The Cool S, also known as the Stussy S, Super S, Superman S, Universal S, Pointy S, Middle School S, Graffiti S, and by many other names, is a graffiti sign in popular culture that is typically doodled on children's notebooks or graffitied on walls. The exact origin of the Cool S is unknown, but it may have originated from geometry textbooks and has appeared around the early 1970s as a part of graffiti culture.[page needed] Contrary to popular belief, the symbol has no ties to either the U.S. clothing brand Stüssy or to the character Superman, though Stüssy did conduct an interview in 2010 with Jon Naar, a pioneer graffiti photographer with many works including this S, dating back to the 1970s.
The Cool S consists of 14 line segments, forming a stylized, pointed S-shape. It has also been compared to the infinity symbol. The tails (pointy ends) of the S appear to link underneath so that it loops around on itself in the same way as the infinity symbol does. The Cool S has no reflection symmetry, but has 2-fold rotational symmetry. As illustrated, a common way to draw the shape begins with two sets of three parallel, vertical lines, one above the other.
The origin of the Cool S is unclear. In the 1970s, photographer Howard Gribble took many photos of Los Angeles, many of which feature the number 8 in a similar style to the Cool S. In one of them, a very faded Cool S can be seen graffitied on a pavement. As the photo was taken in 1973, the S itself could date back to the 1960s, making it the earliest photographic evidence of the symbol. Also in 1973, Jon Naar's famous photographs of graffiti in New York featured the symbol many times, here identical to its modern form. Jean-Michel Basquiat's artworks occasionally had the symbol hidden somewhere, and in the one titled Olive Oil from 1982 it is labelled as the "classic S of graff".
The name "Superman S" comes from a belief that it was a symbol for Superman, whose costume features a stylized S in a diamond shape, but that shape is quite different. Although frequently referred to as the Stüssy S, Emmy Coats (who has worked alongside Shawn Stussy since 1985) has stated that it was never a symbol of the Californian surf company. A possible origin for this is that in 2010 the company uploaded a video to Vimeo and later to YouTube in which one of Jon Naar's 1973 photographs of the symbol can be seen. However, accounts of attribution to Stussy precede the video by at least 20 years.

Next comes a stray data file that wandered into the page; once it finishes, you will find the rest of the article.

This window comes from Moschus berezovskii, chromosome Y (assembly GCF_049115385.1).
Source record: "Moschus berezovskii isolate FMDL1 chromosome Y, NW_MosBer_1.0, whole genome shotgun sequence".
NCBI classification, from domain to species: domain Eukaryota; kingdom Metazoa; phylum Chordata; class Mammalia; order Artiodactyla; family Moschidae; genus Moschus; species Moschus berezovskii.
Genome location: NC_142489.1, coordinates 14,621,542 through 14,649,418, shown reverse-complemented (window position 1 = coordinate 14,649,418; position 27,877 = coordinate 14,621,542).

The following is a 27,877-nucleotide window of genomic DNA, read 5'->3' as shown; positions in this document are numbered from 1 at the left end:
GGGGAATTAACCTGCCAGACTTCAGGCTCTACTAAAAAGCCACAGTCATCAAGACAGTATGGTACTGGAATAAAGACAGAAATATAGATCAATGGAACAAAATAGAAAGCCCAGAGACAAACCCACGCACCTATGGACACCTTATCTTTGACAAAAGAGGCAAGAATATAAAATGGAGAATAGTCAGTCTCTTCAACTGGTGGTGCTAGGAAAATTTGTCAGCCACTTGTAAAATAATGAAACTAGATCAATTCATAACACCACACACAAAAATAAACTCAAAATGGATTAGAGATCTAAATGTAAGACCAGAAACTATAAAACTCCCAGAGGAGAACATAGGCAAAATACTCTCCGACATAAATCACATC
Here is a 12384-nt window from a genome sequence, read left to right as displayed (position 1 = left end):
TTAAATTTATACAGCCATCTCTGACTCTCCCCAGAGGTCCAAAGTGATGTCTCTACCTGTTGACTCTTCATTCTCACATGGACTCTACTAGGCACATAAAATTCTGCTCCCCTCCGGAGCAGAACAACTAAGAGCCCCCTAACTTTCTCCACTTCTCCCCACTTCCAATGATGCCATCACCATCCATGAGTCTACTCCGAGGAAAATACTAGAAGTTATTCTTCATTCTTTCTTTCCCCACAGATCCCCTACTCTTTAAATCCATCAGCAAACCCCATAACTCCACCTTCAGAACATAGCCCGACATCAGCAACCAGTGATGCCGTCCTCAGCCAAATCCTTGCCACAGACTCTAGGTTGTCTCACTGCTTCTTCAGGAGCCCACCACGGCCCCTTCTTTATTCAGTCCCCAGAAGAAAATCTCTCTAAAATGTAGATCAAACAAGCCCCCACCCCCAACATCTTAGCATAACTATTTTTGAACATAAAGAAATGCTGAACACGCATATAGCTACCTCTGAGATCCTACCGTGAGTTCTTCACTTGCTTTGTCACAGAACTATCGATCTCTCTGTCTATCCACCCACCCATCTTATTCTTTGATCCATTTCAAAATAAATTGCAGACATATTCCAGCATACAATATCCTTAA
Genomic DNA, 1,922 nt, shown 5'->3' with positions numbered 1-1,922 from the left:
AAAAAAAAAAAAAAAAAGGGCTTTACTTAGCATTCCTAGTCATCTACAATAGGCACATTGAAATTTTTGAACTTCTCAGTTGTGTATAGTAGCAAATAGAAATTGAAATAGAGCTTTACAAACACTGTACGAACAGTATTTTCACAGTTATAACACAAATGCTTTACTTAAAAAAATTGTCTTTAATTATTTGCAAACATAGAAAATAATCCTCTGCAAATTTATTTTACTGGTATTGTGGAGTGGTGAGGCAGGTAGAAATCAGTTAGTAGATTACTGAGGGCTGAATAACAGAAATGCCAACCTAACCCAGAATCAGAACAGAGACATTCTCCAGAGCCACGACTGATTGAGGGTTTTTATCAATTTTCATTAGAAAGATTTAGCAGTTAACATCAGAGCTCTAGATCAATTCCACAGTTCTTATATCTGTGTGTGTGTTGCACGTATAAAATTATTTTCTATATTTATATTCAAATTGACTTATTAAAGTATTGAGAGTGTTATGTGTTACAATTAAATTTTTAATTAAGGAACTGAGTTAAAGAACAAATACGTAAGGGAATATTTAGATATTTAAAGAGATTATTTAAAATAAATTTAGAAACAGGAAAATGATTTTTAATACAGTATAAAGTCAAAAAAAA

Swedish YouTuber David Wångstedt, better known online as LEMMiNO, studied the topic for 5 years and attempted to find the origin of the Cool S, and he concluded that the 1890 book Mechanical Graphics which was written by professor Frederick Newton Willson could most likely be the origin. Frederick taught geometry at Princeton University in New Jersey, where he could have shown students how to draw the S.
- "how to make one graffiti S". DrawingNow DrawingNow. Retrieved May 14, 2018.
- Shepherd, Rebecca (August 14, 2019). "This Guy Spent Five Years Researching The Origins Of The 'Universal S'". LADBible. Retrieved April 30, 2020.
- Mailer, Norman (2009). The Faith of Graffiti. It Books. ISBN 978-0061961700.
- "Interview_Gribble1". 2019-08-20. Archived from the original on 2019-08-20. Retrieved 2020-07-28.
- Lindwasser, Anna. "Here's The Story Behind That Cool 'S' Thing You Used To Draw In Class". Ranker. Retrieved August 11, 2019.
- "Local Investigates: The Mysterious S Symbol". NYU Local. February 12, 2014. Retrieved January 29, 2017.
- Neelon, Caleb (November 23, 2010). "Solve the Mystery of the Pointy S". Print Magazine. Retrieved January 29, 2017.
- Hoffman, Fred (2017). The Art of Jean-Michel Basquiat. New York: Enrico Navarra Gallery. p. 211. ISBN 978-2-911596-53-7.
The double 'S' markings on the center piece resemble other marks and gestures found in Basquiat's paintings from this time [...] While it became less and less a part of Basquiat's art production, there are continued references to graffiti style in his paintings and works on paper, such as the 'S' symbol.
- Morgans, Julian (July 23, 2016). "That 'S' Thing Everyone Drew in School, What Is It?". Vice. Retrieved March 21, 2019.
No, this is not an original Stussy Logo [...] I personally get asked this a lot, but people have been drawing this S long before Stussy was established. People have just assumed it was Stussy and it's sort of spread from there. It's actually quite amusing.
- Willson, Frederick Newton (1890). Mechanical graphics. An educational course on the theory and practice of mechanical drawing. Princeton, N.J.: The Princeton Press.